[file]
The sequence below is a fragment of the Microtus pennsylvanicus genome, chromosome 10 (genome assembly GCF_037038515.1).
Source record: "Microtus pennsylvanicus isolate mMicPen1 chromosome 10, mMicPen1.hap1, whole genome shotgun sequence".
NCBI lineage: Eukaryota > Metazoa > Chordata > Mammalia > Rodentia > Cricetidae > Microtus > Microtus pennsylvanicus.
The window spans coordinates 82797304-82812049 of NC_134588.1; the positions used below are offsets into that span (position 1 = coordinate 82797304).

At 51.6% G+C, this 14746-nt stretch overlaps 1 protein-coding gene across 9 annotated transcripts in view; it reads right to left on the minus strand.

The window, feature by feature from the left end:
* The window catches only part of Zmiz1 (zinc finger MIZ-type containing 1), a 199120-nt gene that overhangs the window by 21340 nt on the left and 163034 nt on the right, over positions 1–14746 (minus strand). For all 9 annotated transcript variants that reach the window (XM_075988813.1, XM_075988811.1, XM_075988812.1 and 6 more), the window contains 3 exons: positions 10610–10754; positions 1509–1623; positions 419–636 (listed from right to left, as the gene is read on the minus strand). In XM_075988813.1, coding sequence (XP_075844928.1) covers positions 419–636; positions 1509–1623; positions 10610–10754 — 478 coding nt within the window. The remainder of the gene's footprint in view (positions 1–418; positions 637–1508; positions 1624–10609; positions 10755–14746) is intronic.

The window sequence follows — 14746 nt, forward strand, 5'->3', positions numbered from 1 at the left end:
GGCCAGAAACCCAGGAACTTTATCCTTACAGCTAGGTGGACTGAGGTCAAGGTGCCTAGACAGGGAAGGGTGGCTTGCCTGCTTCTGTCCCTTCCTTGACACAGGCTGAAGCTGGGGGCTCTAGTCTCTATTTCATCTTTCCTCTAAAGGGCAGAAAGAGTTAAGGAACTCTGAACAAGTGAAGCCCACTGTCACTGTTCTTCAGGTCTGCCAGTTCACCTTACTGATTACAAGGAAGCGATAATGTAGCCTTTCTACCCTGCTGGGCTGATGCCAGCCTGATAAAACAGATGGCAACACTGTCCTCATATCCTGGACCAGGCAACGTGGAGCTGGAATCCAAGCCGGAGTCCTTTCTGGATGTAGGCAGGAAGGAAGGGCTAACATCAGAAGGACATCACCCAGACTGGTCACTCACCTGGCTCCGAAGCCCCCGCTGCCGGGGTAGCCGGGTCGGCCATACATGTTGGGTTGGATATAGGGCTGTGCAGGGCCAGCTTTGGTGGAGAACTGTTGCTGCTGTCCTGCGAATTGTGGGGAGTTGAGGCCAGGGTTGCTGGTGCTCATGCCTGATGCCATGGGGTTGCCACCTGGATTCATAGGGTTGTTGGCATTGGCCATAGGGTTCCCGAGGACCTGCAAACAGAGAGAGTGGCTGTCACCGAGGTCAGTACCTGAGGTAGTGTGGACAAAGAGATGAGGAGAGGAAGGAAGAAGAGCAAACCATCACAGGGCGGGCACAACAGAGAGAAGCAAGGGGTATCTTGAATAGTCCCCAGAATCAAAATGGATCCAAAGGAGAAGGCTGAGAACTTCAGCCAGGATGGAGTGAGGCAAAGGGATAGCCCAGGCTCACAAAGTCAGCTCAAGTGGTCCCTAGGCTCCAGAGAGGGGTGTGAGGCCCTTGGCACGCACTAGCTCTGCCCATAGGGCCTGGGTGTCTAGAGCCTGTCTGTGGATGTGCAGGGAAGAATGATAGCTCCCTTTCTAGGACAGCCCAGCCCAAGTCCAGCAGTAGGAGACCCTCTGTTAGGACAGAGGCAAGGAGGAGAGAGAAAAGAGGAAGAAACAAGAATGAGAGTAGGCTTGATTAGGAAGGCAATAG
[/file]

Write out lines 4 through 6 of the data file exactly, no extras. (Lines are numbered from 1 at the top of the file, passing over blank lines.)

The window spans coordinates 82797304-82812049 of NC_134588.1; the positions used below are offsets into that span (position 1 = coordinate 82797304).

At 51.6% G+C, this 14746-nt stretch overlaps 1 protein-coding gene across 9 annotated transcripts in view; it reads right to left on the minus strand.

The window, feature by feature from the left end: